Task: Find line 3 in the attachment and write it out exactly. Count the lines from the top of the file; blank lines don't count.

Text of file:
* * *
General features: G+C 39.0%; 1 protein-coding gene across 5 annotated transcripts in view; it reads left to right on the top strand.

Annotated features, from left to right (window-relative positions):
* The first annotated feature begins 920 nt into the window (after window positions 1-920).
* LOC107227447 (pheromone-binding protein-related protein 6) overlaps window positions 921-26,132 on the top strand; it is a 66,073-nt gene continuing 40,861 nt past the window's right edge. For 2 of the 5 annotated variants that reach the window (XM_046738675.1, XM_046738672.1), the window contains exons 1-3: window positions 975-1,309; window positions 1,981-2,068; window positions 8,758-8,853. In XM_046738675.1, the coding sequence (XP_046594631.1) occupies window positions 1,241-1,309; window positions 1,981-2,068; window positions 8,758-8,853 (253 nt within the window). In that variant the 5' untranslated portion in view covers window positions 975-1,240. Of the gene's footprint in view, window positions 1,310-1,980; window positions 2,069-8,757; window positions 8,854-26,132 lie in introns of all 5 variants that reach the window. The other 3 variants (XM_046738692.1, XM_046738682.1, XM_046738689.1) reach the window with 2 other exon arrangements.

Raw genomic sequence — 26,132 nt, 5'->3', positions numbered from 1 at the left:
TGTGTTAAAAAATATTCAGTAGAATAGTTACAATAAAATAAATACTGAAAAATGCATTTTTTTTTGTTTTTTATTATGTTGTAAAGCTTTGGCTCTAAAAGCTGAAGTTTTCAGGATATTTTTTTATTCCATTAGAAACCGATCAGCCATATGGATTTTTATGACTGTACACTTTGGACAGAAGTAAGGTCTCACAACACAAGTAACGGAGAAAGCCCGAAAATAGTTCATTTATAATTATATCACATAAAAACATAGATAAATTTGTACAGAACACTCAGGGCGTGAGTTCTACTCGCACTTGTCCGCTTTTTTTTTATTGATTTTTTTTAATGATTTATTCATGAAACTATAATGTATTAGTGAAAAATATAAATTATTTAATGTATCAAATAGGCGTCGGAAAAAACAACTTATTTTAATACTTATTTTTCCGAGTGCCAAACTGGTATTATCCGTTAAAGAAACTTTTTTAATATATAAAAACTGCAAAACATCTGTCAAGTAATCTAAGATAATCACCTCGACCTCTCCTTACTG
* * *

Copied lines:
* The first annotated feature begins 920 nt into the window (after window positions 1-920).